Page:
Merino wool doesn’t come cheap; however, it is sometimes really worth paying for quality, especially when it gives back as much as this highly-prized material.
What is merino wool?
Merino is a type of sheep most commonly found in Australia and New Zealand. Its wool is sought-after because it is super-soft and finely crimped. Due to its fine fibres, you need double the amount of merino wool to standard wool, which does bump up the price; however, it is worth it for its super-soft and long-lasting properties.
What is merino wool so special?
What would you say if we told you that you could look good whilst saving time on washing and ironing? You may think this sounds too good to be true, but this is one of the biggest perks to merino wool. When merino wool is washed, it dries super-quick due to how surprisingly fine the material is. It is also wrinkle-resistant, which is perfect if you fancy a merino wool shirt for work.
Womens Aran sweaters are often made from this material, such as the sweaters available from https://www.shamrockgift.com/aran-sweaters/womens-aran-sweaters, due to merino wool’s breathable and no-itch qualities. This is no uncomfortable Christmas sweater from your grandma! Womens Aran sweaters are often made from merino wool because of its next-to-skin comfort. The wool is non-allergenic, so you can look sleek and stylish without having to worry about its effect on your sensitive skin.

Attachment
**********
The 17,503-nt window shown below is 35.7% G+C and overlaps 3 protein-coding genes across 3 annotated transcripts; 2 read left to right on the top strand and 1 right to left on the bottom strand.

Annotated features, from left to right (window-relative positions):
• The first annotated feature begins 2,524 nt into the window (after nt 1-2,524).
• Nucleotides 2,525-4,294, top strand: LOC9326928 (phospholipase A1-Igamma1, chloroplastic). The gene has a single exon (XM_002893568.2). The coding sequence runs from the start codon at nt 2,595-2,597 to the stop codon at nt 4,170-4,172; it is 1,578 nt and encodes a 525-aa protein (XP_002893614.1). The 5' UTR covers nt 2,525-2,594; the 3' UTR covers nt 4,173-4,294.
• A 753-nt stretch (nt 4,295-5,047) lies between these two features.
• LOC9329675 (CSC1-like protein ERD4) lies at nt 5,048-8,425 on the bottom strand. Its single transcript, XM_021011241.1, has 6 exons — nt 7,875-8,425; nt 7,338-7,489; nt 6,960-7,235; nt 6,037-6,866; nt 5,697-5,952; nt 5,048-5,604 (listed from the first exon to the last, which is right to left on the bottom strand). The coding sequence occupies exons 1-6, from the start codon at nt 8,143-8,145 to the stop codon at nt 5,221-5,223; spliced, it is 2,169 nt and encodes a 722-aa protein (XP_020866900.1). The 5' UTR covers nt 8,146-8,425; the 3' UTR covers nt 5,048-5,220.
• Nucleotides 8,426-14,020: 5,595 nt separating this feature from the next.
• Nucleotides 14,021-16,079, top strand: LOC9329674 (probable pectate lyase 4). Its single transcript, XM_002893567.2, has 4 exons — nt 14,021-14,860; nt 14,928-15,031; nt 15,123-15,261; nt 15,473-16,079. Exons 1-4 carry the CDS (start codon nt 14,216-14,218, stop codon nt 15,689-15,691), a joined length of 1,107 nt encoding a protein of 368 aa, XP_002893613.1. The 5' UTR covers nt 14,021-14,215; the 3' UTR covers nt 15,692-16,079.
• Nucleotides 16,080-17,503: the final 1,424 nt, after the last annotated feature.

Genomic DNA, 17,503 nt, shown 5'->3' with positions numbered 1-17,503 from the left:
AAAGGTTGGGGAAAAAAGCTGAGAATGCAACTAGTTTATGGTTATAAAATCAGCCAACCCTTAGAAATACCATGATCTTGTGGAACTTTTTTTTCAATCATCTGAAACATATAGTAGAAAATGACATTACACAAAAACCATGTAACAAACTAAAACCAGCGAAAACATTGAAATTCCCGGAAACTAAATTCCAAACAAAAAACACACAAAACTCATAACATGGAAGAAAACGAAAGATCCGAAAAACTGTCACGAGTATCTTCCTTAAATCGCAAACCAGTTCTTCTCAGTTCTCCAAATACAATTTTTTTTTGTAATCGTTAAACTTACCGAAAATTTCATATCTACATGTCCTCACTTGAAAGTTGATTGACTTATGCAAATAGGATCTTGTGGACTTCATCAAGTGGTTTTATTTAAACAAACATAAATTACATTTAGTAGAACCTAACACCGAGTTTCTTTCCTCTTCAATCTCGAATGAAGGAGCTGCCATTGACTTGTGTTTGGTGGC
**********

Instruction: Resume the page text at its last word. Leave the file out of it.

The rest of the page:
Another huge pro to merino wool is that it is thermo-regulating. When it is hot, the wool cools you down by evaporating your body’s vapours outside the material; conversely, the vapours evaporate inside the material to keep you warm when the weather is cold. Due to the way the moisture moves around the material and absorbs into the fibres, your clothing feels so breathable and keeps you comfortable whilst keeping you dry.
We all know how important sustainability is to our planet, so another benefit is that merino wool is renewable and biodegradable. The wool is a natural and sustainable resource that regrows each year after fleecing.
To sum it all up
What do you think? Is merino wool worth the premium? We have established that it is not the cheapest material out there; however, it is unbeatable in terms of longevity and quality, and who wouldn’t love to come home to no ironing?